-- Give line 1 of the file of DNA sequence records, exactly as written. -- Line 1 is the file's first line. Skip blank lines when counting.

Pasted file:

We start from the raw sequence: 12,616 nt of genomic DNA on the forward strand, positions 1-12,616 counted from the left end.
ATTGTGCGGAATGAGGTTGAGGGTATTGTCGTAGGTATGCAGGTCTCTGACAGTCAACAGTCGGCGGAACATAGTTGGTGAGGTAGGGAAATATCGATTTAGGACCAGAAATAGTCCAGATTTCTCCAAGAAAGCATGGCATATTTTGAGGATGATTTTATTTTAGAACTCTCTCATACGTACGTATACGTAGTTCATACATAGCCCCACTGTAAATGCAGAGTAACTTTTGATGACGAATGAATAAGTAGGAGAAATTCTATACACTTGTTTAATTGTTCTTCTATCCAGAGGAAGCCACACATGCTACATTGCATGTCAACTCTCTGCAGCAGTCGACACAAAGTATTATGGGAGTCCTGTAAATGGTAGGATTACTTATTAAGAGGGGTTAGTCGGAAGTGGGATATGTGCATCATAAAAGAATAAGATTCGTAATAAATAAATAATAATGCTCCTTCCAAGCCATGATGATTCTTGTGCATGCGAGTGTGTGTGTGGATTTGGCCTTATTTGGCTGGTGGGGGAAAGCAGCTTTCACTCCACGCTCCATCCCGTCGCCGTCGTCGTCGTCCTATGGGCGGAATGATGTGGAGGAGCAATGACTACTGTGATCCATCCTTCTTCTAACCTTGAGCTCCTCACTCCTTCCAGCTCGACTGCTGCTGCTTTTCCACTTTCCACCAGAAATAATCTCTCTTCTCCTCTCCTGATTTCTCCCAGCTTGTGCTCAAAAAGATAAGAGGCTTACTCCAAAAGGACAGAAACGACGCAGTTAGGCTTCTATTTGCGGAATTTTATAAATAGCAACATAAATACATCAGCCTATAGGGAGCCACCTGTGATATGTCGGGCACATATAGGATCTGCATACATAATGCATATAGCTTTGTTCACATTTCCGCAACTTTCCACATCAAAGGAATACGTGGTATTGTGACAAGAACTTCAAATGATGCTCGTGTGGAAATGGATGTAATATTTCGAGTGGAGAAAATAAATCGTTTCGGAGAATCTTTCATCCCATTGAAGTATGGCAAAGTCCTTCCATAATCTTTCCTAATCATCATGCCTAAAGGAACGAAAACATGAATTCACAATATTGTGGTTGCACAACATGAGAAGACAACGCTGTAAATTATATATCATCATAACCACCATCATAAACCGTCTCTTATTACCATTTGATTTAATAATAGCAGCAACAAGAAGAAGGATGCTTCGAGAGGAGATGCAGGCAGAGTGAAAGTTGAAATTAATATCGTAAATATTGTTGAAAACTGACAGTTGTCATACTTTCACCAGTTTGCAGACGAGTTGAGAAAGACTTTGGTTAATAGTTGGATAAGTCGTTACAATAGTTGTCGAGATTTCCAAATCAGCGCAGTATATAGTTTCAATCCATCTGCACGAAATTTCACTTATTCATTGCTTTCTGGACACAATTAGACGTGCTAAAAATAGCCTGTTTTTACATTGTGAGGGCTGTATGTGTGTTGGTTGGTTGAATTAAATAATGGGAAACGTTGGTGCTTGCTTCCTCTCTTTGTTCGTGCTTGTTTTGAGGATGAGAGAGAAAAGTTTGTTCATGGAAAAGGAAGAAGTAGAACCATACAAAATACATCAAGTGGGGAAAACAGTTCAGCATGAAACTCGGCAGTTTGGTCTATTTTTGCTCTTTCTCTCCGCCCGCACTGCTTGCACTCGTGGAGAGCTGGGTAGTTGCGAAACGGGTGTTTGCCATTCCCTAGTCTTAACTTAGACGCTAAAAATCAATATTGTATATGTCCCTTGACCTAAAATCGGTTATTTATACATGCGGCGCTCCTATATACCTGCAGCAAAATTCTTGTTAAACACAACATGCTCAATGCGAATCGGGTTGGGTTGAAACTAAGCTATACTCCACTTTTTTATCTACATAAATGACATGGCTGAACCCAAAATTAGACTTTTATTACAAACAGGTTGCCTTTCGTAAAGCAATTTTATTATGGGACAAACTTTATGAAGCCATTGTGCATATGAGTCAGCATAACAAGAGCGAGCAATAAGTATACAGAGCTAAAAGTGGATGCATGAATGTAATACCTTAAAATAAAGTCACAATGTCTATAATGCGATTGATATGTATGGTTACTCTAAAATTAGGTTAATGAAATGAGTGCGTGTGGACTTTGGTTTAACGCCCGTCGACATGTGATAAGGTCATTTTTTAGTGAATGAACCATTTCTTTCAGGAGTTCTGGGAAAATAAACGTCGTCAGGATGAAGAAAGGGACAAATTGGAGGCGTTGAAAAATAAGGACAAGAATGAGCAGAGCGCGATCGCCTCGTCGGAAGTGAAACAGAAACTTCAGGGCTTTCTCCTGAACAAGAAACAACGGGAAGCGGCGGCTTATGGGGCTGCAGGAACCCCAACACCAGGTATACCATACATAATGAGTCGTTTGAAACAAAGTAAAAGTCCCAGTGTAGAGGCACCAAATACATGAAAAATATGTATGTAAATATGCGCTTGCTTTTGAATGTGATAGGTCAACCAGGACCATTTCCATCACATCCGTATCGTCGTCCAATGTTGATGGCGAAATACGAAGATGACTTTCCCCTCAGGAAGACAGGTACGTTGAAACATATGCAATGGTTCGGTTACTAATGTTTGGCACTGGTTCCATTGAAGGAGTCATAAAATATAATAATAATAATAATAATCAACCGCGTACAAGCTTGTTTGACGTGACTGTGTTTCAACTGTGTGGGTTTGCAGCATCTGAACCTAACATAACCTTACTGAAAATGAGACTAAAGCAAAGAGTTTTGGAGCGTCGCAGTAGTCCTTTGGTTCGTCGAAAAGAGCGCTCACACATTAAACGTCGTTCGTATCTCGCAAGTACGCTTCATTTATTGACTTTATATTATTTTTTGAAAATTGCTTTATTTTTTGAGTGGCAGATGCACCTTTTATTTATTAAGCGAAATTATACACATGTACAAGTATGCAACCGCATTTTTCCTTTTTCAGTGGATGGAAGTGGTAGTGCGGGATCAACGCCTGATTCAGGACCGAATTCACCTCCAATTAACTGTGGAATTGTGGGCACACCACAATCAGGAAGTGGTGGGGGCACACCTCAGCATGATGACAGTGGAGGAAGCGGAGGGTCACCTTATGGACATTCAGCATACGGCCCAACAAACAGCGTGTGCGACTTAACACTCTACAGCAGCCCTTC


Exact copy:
We start from the raw sequence: 12,616 nt of genomic DNA on the forward strand, positions 1-12,616 counted from the left end.